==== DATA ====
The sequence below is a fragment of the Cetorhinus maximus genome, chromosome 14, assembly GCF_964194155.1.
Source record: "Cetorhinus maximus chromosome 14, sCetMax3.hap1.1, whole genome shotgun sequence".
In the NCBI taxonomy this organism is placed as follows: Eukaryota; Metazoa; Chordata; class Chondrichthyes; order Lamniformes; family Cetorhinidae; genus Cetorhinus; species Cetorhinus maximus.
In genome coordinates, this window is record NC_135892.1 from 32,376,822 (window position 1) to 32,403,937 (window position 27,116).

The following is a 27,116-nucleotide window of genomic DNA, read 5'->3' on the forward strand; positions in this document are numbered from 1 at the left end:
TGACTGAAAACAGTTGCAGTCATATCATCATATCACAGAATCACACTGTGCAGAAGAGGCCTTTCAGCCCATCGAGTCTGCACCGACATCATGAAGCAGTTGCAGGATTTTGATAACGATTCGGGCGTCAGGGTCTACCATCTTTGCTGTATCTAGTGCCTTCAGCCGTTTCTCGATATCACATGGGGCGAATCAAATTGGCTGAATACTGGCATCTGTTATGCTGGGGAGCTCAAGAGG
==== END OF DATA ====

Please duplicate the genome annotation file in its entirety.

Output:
The sequence below is a fragment of the Cetorhinus maximus genome, chromosome 14, assembly GCF_964194155.1.
Source record: "Cetorhinus maximus chromosome 14, sCetMax3.hap1.1, whole genome shotgun sequence".
In the NCBI taxonomy this organism is placed as follows: Eukaryota; Metazoa; Chordata; class Chondrichthyes; order Lamniformes; family Cetorhinidae; genus Cetorhinus; species Cetorhinus maximus.
In genome coordinates, this window is record NC_135892.1 from 32,376,822 (window position 1) to 32,403,937 (window position 27,116).

The following is a 27,116-nucleotide window of genomic DNA, read 5'->3' on the forward strand; positions in this document are numbered from 1 at the left end:
TGACTGAAAACAGTTGCAGTCATATCATCATATCACAGAATCACACTGTGCAGAAGAGGCCTTTCAGCCCATCGAGTCTGCACCGACATCATGAAGCAGTTGCAGGATTTTGATAACGATTCGGGCGTCAGGGTCTACCATCTTTGCTGTATCTAGTGCCTTCAGCCGTTTCTCGATATCACATGGGGCGAATCAAATTGGCTGAATACTGGCATCTGTTATGCTGGGGAGCTCAAGAGG